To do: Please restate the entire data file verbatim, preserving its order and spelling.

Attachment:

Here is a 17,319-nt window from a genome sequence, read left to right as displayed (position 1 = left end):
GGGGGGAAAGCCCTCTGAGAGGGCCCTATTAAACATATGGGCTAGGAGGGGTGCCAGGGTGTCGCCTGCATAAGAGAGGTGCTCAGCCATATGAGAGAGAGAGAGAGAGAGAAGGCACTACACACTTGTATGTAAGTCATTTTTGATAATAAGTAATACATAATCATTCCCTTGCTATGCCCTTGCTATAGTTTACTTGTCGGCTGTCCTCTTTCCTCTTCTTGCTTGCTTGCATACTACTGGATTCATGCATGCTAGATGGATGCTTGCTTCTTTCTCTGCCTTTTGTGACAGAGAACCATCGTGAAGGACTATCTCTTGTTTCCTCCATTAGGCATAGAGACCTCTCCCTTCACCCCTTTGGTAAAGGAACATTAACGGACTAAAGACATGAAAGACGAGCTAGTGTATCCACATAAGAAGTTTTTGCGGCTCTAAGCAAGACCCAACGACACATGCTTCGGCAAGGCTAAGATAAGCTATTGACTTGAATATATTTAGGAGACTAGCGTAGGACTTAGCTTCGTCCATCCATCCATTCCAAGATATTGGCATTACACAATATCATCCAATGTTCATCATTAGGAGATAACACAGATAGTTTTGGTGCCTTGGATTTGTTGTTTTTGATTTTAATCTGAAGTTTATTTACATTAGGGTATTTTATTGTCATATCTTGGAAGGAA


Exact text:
Here is a 17,319-nt window from a genome sequence, read left to right as displayed (position 1 = left end):
GGGGGGAAAGCCCTCTGAGAGGGCCCTATTAAACATATGGGCTAGGAGGGGTGCCAGGGTGTCGCCTGCATAAGAGAGGTGCTCAGCCATATGAGAGAGAGAGAGAGAGAGAAGGCACTACACACTTGTATGTAAGTCATTTTTGATAATAAGTAATACATAATCATTCCCTTGCTATGCCCTTGCTATAGTTTACTTGTCGGCTGTCCTCTTTCCTCTTCTTGCTTGCTTGCATACTACTGGATTCATGCATGCTAGATGGATGCTTGCTTCTTTCTCTGCCTTTTGTGACAGAGAACCATCGTGAAGGACTATCTCTTGTTTCCTCCATTAGGCATAGAGACCTCTCCCTTCACCCCTTTGGTAAAGGAACATTAACGGACTAAAGACATGAAAGACGAGCTAGTGTATCCACATAAGAAGTTTTTGCGGCTCTAAGCAAGACCCAACGACACATGCTTCGGCAAGGCTAAGATAAGCTATTGACTTGAATATATTTAGGAGACTAGCGTAGGACTTAGCTTCGTCCATCCATCCATTCCAAGATATTGGCATTACACAATATCATCCAATGTTCATCATTAGGAGATAACACAGATAGTTTTGGTGCCTTGGATTTGTTGTTTTTGATTTTAATCTGAAGTTTATTTACATTAGGGTATTTTATTGTCATATCTTGGAAGGAA